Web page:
Friday, 27 May 2011

Get to know the auditors




OPTIMISTICALLY CAUTIOUS By ERROL OH

There's a price to pay for taking audit quality for granted.

A LOT is being said about the audit profession these days. After all, why should the auditors be out of the line of sight in the frenzy of finger-pointing in the wake of the global financial crisis?

It's easy to assign blame on hindsight, but nevertheless, when large and seemingly invulnerable businesses have collapsed or have come close to oblivion as a result of large-scale mismanagement and fraud, it's safe to conclude that a lot of regulators and professionals have surely dropped the ball.

They have missed the warning signs and have failed to raise the alarm. There's no doubt that the auditors belong in this group.

In a consultation paper released last October, the European Commission (EC) observes: “While the role played (in the financial crisis) by banks, hedge funds, rating agencies, supervisors or central banks has been questioned and analysed in depth in many instances, limited attention has been given so far to how the audit function could be enhanced in order to contribute to increased financial stability.”

This so-called Green Paper, titled Audit Policy: Lessons from the Crisis, solicited responses to questions that were designed to help the EC figure out how to improve the European audit market. However, many of the issues raised are applicable in most other parts of the world.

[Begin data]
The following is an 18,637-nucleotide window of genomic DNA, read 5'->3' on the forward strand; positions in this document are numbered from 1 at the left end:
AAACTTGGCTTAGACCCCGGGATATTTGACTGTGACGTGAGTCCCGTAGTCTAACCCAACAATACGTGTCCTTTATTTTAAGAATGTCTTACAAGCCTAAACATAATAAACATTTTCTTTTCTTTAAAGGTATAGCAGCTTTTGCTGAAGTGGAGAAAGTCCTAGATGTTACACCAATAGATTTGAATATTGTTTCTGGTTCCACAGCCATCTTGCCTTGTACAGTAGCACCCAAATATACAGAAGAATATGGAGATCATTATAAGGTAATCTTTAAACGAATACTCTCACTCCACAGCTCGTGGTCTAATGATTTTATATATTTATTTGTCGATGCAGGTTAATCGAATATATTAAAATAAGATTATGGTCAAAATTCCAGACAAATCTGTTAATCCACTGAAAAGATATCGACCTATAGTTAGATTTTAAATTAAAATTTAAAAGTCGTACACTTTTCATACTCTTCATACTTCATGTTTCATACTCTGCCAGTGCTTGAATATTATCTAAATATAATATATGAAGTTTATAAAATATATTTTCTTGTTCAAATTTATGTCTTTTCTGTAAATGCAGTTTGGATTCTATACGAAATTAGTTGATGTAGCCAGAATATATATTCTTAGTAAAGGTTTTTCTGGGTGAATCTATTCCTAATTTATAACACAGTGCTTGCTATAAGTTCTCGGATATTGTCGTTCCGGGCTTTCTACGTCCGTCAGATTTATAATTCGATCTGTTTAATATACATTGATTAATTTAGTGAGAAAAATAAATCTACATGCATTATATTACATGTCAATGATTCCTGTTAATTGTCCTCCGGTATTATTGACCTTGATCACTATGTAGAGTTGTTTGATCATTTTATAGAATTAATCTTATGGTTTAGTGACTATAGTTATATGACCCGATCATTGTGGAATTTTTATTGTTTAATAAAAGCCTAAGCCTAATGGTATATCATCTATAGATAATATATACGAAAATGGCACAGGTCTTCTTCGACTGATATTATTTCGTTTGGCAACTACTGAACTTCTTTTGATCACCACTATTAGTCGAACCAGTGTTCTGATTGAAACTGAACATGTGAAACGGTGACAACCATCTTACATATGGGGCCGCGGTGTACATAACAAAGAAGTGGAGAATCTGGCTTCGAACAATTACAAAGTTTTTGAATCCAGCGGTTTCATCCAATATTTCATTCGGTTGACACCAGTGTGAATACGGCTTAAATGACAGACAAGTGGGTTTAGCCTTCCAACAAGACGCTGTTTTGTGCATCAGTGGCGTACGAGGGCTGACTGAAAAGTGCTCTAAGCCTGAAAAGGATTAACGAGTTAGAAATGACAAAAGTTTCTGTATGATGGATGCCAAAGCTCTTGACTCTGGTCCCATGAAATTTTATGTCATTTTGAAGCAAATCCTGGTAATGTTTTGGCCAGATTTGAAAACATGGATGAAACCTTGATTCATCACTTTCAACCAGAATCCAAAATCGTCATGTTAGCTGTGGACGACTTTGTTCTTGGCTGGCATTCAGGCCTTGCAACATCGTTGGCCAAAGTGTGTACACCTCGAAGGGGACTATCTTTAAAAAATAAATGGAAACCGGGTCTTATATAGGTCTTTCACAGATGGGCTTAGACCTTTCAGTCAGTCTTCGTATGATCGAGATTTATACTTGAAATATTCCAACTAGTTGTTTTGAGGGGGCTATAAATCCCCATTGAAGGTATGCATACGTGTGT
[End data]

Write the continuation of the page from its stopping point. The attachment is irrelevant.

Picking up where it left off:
Then, in January this year, the New York-based International Auditing and Assurance Standards Board (IAASB) came out with a thought piece called Audit Quality: An IAASB Perspective. This publication too sees a connection between the financial crisis and the auditors.

“The turbulent events of the global financial crisis have highlighted the critical importance of credible, high-quality financial reporting. They have also demonstrated the importance of considering the role of audit quality in the broader context of quality financial reporting.

Achieving quality financial reporting depends on the integrity of each of the links in the financial reporting supply chain,” wrote IAASB chairman Professor Arnold Schilder.

“As one of those links, the external audit plays a major role in supporting the quality of financial reporting around the world, whether in the context of the capital markets, the public sector or the private or non-public sector. It is an important part of the regulatory and supervisory infrastructure, and thus an activity of significant public interest.”



Naturally, the enforcement agencies sometimes have a more severe view on how the auditors have contributed to the crisis. Last December, the New York attorney general sued Ernst & Young, the longtime auditors of Lehman Brothers, whose application for bankruptcy protection in September 2008 is considered one of the triggers of the crisis. The lawsuit alleged that the Ernst & Young helped Lehman Brothers engage in a “massive accounting fraud”.

Another Big Four firm, PricewaterhouseCoopers (PwC), also had to endure the harsh glare of publicity recently in the aftermath of a large corporation's downfall. In this case, the company is India's Satyam Computer Services, whose chairman confessed that the IT service provider's accounts had been falsified.